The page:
In addition, there are more than 4 billion people who are not online. Dramatic improvements in network flexibility and cost reduction would help close this digital divide. To meet these two goals, the industry should pursue new approaches to deploying wireless networks.
CableLabs members interested in more information should check out the CableLabs Tech Brief on the topic posted in Infozone (login required). The CableLabs Community Lab is a great opportunity for telecom vendors unfamiliar with cable infrastructure to get their hands dirty with HFC and DOCSIS networks.
CableLabs is also active in other TIP project groups that may come to the Community Lab in the future. For example, we participate in the Edge Computing group. The Edge Computing group focuses on lab and field implementations for services/applications at the network edge, leveraging open architecture, libraries, software stacks and MEC. Contact CableLabs principal architect of network technologies, Don Clarke, if you want more details.
The TIP Community Lab continues the tradition of innovation at CableLabs. So stay tuned, this is just the beginning of exciting news to come from the work going on in the CableLabs TIP Community Lab.
If you got this far and you’re thinking “I want me some of that Community Lab goodness,” join TIP! You can sign up here and get involved. Project groups are open to anyone, operators and vendors, and collaboration is what it is all about and we’re excited to help facilitate.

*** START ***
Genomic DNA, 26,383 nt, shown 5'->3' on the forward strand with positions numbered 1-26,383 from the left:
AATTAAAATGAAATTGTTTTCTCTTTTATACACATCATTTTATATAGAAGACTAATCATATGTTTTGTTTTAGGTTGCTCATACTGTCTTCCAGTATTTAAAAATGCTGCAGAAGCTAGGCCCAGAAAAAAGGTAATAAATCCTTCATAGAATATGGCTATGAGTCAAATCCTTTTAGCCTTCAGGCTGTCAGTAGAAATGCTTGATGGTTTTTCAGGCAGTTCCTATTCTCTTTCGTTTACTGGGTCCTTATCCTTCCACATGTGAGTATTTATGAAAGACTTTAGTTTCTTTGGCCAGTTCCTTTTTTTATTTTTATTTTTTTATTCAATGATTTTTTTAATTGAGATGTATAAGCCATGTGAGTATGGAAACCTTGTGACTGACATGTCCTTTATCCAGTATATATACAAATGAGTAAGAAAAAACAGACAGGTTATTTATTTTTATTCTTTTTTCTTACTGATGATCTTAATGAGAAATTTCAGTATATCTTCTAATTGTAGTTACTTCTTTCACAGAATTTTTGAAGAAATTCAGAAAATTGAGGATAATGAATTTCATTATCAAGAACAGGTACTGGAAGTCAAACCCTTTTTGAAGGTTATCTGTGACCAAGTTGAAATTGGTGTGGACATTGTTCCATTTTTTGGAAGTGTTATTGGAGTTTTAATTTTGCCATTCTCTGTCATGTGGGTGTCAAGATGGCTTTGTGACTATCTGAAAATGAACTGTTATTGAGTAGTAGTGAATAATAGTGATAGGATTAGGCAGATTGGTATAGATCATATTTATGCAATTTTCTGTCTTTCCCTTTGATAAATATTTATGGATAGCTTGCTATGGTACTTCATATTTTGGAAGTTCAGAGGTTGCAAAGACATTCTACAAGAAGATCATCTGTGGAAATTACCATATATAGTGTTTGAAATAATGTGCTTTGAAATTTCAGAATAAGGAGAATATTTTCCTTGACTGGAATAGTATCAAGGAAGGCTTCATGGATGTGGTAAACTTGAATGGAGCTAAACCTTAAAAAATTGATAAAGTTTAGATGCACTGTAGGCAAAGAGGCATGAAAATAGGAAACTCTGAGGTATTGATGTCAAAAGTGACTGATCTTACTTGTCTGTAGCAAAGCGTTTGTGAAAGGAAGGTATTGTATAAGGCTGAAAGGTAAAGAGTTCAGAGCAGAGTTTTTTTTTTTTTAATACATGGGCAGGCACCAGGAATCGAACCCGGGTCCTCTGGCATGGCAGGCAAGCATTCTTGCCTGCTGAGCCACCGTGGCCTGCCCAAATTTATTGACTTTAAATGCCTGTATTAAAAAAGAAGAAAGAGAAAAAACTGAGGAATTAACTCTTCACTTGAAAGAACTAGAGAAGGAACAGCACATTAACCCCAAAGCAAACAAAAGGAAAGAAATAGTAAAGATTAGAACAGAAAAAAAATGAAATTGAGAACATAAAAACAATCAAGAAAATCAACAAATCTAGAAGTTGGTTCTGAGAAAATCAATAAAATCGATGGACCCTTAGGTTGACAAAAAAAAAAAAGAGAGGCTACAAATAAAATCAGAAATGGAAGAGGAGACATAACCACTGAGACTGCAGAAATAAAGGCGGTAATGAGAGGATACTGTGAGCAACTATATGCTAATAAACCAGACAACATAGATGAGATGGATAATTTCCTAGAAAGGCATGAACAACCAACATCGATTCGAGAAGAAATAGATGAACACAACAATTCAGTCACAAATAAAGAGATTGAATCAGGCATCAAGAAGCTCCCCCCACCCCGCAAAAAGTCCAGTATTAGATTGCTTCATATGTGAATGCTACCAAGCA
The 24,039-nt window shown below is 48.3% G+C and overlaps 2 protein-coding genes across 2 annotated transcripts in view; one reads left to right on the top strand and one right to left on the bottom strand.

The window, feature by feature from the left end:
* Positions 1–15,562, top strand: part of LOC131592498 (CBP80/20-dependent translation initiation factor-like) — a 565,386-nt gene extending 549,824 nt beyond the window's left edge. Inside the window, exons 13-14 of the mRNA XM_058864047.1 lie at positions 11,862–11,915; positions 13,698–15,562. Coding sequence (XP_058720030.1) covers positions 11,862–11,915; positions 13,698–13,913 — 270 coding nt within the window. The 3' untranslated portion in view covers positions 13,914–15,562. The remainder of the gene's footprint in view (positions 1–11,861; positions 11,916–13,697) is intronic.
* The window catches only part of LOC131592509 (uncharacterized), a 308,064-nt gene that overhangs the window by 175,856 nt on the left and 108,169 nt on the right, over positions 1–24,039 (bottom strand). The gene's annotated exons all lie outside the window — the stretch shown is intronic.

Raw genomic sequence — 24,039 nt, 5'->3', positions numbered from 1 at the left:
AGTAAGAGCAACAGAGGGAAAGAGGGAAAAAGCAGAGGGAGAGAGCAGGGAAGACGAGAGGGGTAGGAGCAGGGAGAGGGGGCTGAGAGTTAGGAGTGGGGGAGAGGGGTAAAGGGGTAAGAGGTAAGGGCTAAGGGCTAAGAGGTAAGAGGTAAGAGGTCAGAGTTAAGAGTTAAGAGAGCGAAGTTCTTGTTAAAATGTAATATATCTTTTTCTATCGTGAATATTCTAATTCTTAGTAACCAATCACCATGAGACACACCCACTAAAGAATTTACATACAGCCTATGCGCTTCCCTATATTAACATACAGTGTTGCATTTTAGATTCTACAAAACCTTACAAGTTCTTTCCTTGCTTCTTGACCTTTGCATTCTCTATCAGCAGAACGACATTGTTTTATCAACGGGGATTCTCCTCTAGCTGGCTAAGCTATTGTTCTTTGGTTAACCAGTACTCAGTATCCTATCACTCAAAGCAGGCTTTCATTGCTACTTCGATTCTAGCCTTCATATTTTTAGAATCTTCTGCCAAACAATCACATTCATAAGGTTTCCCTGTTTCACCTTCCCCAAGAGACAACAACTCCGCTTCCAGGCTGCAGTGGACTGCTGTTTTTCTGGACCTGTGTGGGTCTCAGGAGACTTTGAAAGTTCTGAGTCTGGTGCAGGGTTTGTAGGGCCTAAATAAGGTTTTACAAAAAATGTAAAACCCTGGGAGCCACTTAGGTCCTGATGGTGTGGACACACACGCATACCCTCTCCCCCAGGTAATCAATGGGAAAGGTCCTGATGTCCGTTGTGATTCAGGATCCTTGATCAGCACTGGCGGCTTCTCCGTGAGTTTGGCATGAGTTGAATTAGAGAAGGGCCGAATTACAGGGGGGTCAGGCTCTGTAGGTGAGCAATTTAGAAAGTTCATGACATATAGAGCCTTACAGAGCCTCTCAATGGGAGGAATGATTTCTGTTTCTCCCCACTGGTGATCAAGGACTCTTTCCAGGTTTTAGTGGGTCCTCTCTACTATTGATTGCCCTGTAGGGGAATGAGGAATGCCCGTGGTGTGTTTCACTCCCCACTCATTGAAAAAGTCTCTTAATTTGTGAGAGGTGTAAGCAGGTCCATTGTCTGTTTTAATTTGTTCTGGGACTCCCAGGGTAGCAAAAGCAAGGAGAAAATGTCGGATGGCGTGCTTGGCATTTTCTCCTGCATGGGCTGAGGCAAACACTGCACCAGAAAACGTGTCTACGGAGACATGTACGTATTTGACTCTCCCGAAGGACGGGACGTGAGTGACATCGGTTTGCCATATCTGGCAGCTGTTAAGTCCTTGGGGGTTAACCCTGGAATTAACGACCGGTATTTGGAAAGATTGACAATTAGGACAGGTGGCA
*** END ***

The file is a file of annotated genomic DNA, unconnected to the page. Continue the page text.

Can a Wi-Fi radio detect Duty Cycled LTE?
For my third blog I thought I’d give you preview of a side project I’ve been working on. The original question was pretty simple: Can I use a Wi-Fi radio to identify the presence of LTE?
Before we go into what I’m finding, let’s recap: We know LTE is coming into the unlicensed spectrum in one flavor or another. We know it is (at least initially) going to be a tool that only mobile network operators with licensed spectrum can use, as both LAA and LTE-U will be “license assisted” – locked to licensed spectrum. We know there are various views about how well it will coexist with Wi-Fi networks. In my last two blog posts (found here and here) I shared my views on the topic, while some quick Googling will find you a different view supported by Qualcomm, Ericsson, and even the 3GPP RAN Chairman. Recently the coexistence controversy even piqued the interest of the FCC who opened a Public Notice on the topic that spawned a plethora of good bedtime reading.
One surefire way to settle the debate is to measure the effect of LTE on Wi-Fi, in real deployments, once they occur. However to do that, you must have a tool that can measure the impact on Wi-Fi. You’d also need a baseline, a first measurement of Wi-Fi only performance in the wild to use as a reference.
So let’s begin by considering this basic question: using only a Wi-Fi radio, what would you measure when looking for LTE? What Key Performance Indicators (KPIs) would you expect to show you that LTE was having an impact? After all, to a Wi-Fi radio LTE just looks like loud informationless noise, so you can’t just ask the radio “Do you see LTE?” and expect an answer. (Though that would be super handy.)
To answer these questions, I teamed up with the Wi-Fi performance and KPI experts at 7Signal to see if we could use their Eye product to detect, and better yet, quantify the impact of a co-channel LTE signal on Wi-Fi performance.